This is the first blog in a series: The Grass is Always Greener Where you Water it. As I write about the churches where I have served, I am using pseudonyms that will give me the opportunity to explore them a little more fully, without offending members or staff with my observations. Looking back now at the trail behind, I recognize that each one of the celebrations of a win, and each challenge (or epic fail) was directly related to how clearly the church understood its identity and calling.
When God called me out of the corporate world, into vocational ministry with the church, Big Community Baptist was the place He called me. My wife and I had recently moved from the Atlanta, GA and we landed at Big Community Baptist, which was pastored by an amazing, Godly man and a competent, well-loved staff.
As I write about my experiences there, I want to present it through the lens of clarity, and how they answered (or didn’t) the 5 Irreducible Questions of Clarity:
>>what are we ultimately supposed to be doing?
Big Community Baptist had a lot of things working in its favor. It was well-established, over 8K members strong. It had a skilled staff, and truly represented the big community church in Western culture – in both strengths and weaknesses. Though leadership used different church flavored words, what we were ultimately doing, was creating a wonderful place where good people could become better people. The church’s mission was generic and soft. Our strength was offering something to every felt need that a nominally Christian person could have – and we did it with excellence! I would characterize us as one of the largest Christian buffets on the East Coast.
>>why are we doing it?
I will speak to what I perceived as the top 3 core values, highlighted through the actions and ethos of the church during my time there, as opposed to our stated values that existed in a notebook on every pastor’s shelf:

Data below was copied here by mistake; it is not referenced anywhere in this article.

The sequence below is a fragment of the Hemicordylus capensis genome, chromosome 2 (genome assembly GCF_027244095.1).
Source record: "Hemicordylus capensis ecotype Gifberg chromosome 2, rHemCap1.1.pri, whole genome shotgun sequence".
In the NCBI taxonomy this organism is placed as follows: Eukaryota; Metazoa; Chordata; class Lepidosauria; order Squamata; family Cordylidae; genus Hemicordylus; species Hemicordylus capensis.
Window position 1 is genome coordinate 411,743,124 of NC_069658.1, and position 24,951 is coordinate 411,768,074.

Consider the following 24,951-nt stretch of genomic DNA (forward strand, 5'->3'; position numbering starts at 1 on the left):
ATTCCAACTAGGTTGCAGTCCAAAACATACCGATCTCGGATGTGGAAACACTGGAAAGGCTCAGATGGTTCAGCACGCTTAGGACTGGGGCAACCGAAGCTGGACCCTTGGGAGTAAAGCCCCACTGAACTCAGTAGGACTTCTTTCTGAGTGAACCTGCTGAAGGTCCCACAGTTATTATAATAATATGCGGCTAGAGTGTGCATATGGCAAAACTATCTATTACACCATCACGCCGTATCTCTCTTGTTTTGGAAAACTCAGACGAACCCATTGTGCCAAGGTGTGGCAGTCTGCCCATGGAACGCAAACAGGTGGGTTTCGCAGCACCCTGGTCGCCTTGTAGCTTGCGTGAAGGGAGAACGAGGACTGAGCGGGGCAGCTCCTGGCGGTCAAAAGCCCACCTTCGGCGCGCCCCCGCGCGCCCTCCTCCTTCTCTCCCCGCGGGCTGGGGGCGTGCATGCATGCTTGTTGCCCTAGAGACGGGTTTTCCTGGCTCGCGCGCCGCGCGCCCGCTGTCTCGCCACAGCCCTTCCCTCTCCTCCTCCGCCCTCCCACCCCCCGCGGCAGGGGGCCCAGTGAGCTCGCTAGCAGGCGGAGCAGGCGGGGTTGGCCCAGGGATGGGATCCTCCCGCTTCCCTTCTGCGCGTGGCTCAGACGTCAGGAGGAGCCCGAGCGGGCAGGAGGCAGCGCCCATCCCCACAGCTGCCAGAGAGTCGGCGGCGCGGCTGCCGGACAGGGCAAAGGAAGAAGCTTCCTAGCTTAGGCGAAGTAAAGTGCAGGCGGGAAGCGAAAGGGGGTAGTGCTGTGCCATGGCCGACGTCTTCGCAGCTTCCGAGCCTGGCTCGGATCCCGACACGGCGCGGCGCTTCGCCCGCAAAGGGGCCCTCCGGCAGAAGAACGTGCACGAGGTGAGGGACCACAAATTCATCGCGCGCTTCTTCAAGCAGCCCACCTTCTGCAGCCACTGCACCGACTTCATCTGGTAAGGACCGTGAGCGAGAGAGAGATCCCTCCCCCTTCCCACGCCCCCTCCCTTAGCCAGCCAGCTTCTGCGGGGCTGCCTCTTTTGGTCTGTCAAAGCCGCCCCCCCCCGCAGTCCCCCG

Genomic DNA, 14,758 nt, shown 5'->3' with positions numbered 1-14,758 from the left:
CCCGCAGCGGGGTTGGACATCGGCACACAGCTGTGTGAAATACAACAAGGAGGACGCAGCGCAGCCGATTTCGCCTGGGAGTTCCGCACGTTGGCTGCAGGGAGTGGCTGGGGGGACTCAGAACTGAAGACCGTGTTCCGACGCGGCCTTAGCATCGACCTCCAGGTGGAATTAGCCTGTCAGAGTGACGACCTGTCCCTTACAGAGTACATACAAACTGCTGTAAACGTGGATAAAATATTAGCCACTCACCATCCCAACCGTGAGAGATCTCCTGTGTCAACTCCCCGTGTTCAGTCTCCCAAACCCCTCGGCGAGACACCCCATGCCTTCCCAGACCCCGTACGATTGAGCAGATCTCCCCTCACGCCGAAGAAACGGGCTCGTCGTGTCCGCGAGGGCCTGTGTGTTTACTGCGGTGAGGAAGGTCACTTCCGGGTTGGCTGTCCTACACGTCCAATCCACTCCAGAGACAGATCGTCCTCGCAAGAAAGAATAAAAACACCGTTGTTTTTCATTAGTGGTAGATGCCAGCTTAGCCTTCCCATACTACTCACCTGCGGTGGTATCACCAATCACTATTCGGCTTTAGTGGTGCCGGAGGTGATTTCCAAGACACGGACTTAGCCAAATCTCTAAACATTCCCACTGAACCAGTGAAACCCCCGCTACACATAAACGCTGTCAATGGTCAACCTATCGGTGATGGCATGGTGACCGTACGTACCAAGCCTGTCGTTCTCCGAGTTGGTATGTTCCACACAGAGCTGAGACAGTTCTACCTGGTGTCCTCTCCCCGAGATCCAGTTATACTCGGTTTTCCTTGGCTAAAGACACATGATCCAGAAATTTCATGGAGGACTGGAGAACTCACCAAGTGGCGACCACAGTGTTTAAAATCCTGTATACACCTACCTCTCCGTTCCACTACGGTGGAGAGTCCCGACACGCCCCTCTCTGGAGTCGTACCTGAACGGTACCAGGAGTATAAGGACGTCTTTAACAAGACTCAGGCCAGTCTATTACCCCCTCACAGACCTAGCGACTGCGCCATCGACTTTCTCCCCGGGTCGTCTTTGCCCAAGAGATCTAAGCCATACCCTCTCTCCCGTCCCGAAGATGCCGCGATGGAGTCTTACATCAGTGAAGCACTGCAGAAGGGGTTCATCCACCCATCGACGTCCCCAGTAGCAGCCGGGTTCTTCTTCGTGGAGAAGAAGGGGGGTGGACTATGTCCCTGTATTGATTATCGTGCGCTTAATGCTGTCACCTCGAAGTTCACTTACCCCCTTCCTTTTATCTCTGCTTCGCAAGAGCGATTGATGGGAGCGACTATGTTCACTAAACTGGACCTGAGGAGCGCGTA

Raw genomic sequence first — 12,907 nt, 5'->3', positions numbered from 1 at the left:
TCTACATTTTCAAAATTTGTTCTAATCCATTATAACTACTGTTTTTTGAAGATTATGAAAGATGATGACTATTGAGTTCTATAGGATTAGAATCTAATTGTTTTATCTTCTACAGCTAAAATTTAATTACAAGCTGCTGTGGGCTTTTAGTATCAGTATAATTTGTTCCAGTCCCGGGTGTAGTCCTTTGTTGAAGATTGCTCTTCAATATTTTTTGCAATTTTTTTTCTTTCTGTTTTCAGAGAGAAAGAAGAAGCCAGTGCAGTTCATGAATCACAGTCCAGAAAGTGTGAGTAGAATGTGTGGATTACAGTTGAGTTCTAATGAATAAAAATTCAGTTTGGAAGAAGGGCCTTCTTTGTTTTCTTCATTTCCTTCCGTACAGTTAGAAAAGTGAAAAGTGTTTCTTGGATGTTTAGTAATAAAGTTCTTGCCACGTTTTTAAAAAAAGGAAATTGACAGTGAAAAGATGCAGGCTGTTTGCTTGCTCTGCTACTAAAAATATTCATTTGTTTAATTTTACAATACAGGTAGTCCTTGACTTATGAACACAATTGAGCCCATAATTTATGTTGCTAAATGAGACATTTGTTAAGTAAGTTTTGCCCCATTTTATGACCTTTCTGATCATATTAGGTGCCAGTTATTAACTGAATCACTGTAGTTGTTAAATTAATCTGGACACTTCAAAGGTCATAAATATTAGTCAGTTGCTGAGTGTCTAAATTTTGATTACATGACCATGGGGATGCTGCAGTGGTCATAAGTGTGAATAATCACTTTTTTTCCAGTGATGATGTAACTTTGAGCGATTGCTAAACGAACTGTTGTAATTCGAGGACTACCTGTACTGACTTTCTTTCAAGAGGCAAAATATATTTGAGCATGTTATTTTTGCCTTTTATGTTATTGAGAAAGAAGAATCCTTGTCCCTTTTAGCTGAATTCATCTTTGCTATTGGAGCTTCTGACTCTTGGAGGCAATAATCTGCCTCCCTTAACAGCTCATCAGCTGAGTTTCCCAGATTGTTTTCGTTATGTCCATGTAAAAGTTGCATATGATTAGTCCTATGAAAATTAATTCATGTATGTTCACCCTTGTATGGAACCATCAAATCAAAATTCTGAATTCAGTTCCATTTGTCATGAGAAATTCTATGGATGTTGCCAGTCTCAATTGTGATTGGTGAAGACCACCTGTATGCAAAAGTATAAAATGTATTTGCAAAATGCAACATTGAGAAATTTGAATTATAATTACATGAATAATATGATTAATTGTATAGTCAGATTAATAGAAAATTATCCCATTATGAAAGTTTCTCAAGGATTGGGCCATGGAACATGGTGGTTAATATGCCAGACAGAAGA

== Everyone involved all the time – Instead of focusing involvement around no more than 3 strategic time slots in the weekly rhythm, there was an expectation that everyone should be involved every time the church doors open. The church also made provisions for people to be involved all week long (meals at the church, child care for every event). Contrary to expectation, this actually worked fairly well. There was a very high degree of involvement at the participation level all week long.
== Tradition as our guide rails – Big Community Baptist has a high respect for tradition. They utilized the strength of things done the same way for decades. There was an underlying structure of tradition and culture that served as a strong (nearly impassible) filter that determined ministry development, discipleship expectations, and leadership. While this is positive when done intentionally, it can also be stifling if not managed appropriately.
== Let the professionals do it – While there was a high degree of involvement at the participation level, there was a famine at the leadership level. Members, attenders, and staff acted on the expectation that ministry was the “professional’s” job. The staff and paid volunteers were unbelievably competent at feeding the masses and meeting needs, and that was the unspoken metric of success.
>>how are we doing it?
This question and the following are where I was able to explore my developing strengths most fully and bring some missing clarity in my time at this church. The strategy for Big Community Baptist was centered around getting the largest number of people involved in the greatest number of things. Part of my service here, arose from my passion for depth of development and transformation. One of the most valuable things that I learned about ministry from the tremendous leaders in this church, is how to handle people-development in large, complex ministry structures. BCB’s strategy and measures had been all about going wide with the big net. Part of that was the immediacy of having so many people involved with such a low leadership capacity. What that requires is always pitching to the weakest hitter, with no margin for working with players who have Pro potential to develop a larger leadership bench.